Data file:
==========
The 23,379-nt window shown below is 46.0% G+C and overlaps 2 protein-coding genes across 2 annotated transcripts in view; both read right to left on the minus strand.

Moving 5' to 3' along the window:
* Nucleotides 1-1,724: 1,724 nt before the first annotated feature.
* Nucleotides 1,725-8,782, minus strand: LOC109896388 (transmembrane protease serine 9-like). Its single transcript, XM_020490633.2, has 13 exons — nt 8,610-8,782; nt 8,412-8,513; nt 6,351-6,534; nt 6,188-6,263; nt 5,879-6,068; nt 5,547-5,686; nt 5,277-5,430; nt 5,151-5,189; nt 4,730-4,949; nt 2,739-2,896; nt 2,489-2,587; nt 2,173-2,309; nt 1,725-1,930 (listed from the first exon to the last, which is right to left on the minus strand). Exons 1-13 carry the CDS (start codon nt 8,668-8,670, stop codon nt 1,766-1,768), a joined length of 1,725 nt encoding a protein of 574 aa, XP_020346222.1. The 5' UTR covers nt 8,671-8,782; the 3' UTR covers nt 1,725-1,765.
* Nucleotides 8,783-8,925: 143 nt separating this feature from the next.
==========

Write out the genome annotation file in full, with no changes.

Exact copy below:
The 23,379-nt window shown below is 46.0% G+C and overlaps 2 protein-coding genes across 2 annotated transcripts in view; both read right to left on the minus strand.

Moving 5' to 3' along the window:
* Nucleotides 1-1,724: 1,724 nt before the first annotated feature.
* Nucleotides 1,725-8,782, minus strand: LOC109896388 (transmembrane protease serine 9-like). Its single transcript, XM_020490633.2, has 13 exons — nt 8,610-8,782; nt 8,412-8,513; nt 6,351-6,534; nt 6,188-6,263; nt 5,879-6,068; nt 5,547-5,686; nt 5,277-5,430; nt 5,151-5,189; nt 4,730-4,949; nt 2,739-2,896; nt 2,489-2,587; nt 2,173-2,309; nt 1,725-1,930 (listed from the first exon to the last, which is right to left on the minus strand). Exons 1-13 carry the CDS (start codon nt 8,668-8,670, stop codon nt 1,766-1,768), a joined length of 1,725 nt encoding a protein of 574 aa, XP_020346222.1. The 5' UTR covers nt 8,671-8,782; the 3' UTR covers nt 1,725-1,765.
* Nucleotides 8,783-8,925: 143 nt separating this feature from the next.